FullSizeRender-9The Lake District in Cumbria is one of the most unspoilt areas of England. Though hugely popular with tourists, there are secluded spots where even on a sunny bank holiday, you can feel as though you are the only person on earth.

The largely glacial lakes have long been popular with anglers, with trout, charr and pike all growing to specimen proportions. Such is the unique geology of the area, that the ecology also holds a few surprises. And in Bassenthwaite Lake and Derwent Water lives a fish that swims nowhere else (aside that is, from Loch Skene in Scotland where reintroductions are ongoing (and Castle Loch and Mill Loch where it is likely—but not definitely—extinct)).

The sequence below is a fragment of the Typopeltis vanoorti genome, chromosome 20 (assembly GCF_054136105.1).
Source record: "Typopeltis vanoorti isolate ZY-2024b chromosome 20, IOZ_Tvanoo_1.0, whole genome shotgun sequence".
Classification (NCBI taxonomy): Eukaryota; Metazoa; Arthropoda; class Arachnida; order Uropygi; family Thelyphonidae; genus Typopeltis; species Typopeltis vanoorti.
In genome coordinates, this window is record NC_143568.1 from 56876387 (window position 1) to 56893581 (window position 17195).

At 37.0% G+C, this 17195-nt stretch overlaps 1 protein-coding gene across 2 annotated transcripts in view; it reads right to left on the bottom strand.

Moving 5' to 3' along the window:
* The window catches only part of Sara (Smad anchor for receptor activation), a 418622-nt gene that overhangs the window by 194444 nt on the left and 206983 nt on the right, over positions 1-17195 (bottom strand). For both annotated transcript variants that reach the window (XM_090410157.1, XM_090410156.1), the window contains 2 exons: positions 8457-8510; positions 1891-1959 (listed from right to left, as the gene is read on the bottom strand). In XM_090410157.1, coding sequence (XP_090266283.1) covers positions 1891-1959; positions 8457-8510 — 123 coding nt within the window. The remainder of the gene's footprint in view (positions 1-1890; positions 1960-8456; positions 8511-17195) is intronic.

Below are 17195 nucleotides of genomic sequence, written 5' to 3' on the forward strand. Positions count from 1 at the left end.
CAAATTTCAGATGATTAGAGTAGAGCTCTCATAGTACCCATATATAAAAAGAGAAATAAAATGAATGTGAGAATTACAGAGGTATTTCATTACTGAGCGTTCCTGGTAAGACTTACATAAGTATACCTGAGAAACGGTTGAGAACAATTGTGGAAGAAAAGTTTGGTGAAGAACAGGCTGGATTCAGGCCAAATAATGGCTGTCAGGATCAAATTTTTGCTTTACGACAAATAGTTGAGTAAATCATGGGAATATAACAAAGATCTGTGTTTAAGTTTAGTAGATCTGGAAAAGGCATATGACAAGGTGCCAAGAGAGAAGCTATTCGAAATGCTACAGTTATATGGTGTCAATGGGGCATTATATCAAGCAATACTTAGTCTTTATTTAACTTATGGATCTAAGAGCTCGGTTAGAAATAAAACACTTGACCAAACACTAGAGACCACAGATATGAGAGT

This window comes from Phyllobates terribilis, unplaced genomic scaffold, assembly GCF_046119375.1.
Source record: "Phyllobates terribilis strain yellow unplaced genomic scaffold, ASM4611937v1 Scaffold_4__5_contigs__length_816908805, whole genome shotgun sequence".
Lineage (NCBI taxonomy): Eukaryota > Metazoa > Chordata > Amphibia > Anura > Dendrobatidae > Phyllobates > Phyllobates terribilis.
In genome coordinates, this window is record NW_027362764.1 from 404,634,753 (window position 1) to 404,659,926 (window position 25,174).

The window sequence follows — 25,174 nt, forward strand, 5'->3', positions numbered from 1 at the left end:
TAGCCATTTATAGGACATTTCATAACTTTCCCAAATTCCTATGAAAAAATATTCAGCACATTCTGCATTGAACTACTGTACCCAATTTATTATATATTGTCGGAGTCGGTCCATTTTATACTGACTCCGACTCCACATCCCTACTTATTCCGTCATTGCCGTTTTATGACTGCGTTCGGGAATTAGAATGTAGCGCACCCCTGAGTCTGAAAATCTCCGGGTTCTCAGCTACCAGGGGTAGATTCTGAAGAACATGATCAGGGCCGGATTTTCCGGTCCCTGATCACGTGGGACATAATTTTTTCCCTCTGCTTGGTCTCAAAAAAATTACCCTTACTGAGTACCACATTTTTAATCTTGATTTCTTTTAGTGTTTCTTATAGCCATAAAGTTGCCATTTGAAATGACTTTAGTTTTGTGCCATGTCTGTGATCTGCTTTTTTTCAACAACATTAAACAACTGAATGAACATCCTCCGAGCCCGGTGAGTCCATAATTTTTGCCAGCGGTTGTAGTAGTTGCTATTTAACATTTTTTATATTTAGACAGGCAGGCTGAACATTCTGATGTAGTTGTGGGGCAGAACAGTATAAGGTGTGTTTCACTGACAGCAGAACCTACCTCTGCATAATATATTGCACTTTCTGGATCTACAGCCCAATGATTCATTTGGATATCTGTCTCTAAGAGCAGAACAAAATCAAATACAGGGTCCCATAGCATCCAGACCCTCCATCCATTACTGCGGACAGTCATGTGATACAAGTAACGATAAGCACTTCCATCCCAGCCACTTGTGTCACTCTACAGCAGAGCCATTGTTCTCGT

The vendace (Coregonus vandesius) is a relative of (or some argue the same species) Coregonus albula, which is also known as the vendace and is widespread through Russia and northern Europe, and the powan (Coregonus clupeoides) which occurs in Loch Lomond and Loch Eck in Scotland.

Oh, and then there’s the schelly (Coregonus stigmaticus) which occurs elsewhere in the Lake District and the gwyniad (Coregonus pennantii) which lives only in Lake Bala in Wales……

And just to compound Fishpool’s sudden, thumping headache, all of the above are related to/subspecies of/the same bloody fish as Coregonus lavaretus – a whitefish found in France and Switzerland, which may or may not be a ‘superspecies’ of which some or all of the species mentioned are isolated populations of…

Fishpool really, really, needs a lie down…

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